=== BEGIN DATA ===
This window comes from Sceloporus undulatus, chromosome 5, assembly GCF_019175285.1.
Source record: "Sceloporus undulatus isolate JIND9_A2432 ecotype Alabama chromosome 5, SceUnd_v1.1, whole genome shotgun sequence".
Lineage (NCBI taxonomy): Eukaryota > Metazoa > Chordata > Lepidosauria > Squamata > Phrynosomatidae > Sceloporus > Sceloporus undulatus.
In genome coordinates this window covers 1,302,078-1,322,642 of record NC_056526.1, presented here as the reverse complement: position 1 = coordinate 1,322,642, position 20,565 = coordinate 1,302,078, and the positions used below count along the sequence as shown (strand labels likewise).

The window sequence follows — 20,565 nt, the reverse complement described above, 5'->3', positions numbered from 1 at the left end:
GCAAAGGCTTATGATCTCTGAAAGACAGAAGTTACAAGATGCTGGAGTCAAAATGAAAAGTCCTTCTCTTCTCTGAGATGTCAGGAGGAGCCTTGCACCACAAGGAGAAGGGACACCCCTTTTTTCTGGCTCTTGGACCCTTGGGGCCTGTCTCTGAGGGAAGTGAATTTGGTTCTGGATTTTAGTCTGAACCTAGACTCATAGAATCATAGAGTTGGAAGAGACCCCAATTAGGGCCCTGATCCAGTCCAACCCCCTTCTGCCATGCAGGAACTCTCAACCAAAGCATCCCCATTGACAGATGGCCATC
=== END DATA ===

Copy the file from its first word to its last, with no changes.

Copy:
This window comes from Sceloporus undulatus, chromosome 5, assembly GCF_019175285.1.
Source record: "Sceloporus undulatus isolate JIND9_A2432 ecotype Alabama chromosome 5, SceUnd_v1.1, whole genome shotgun sequence".
Lineage (NCBI taxonomy): Eukaryota > Metazoa > Chordata > Lepidosauria > Squamata > Phrynosomatidae > Sceloporus > Sceloporus undulatus.
In genome coordinates this window covers 1,302,078-1,322,642 of record NC_056526.1, presented here as the reverse complement: position 1 = coordinate 1,322,642, position 20,565 = coordinate 1,302,078, and the positions used below count along the sequence as shown (strand labels likewise).

The window sequence follows — 20,565 nt, the reverse complement described above, 5'->3', positions numbered from 1 at the left end:
GCAAAGGCTTATGATCTCTGAAAGACAGAAGTTACAAGATGCTGGAGTCAAAATGAAAAGTCCTTCTCTTCTCTGAGATGTCAGGAGGAGCCTTGCACCACAAGGAGAAGGGACACCCCTTTTTTCTGGCTCTTGGACCCTTGGGGCCTGTCTCTGAGGGAAGTGAATTTGGTTCTGGATTTTAGTCTGAACCTAGACTCATAGAATCATAGAGTTGGAAGAGACCCCAATTAGGGCCCTGATCCAGTCCAACCCCCTTCTGCCATGCAGGAACTCTCAACCAAAGCATCCCCATTGACAGATGGCCATC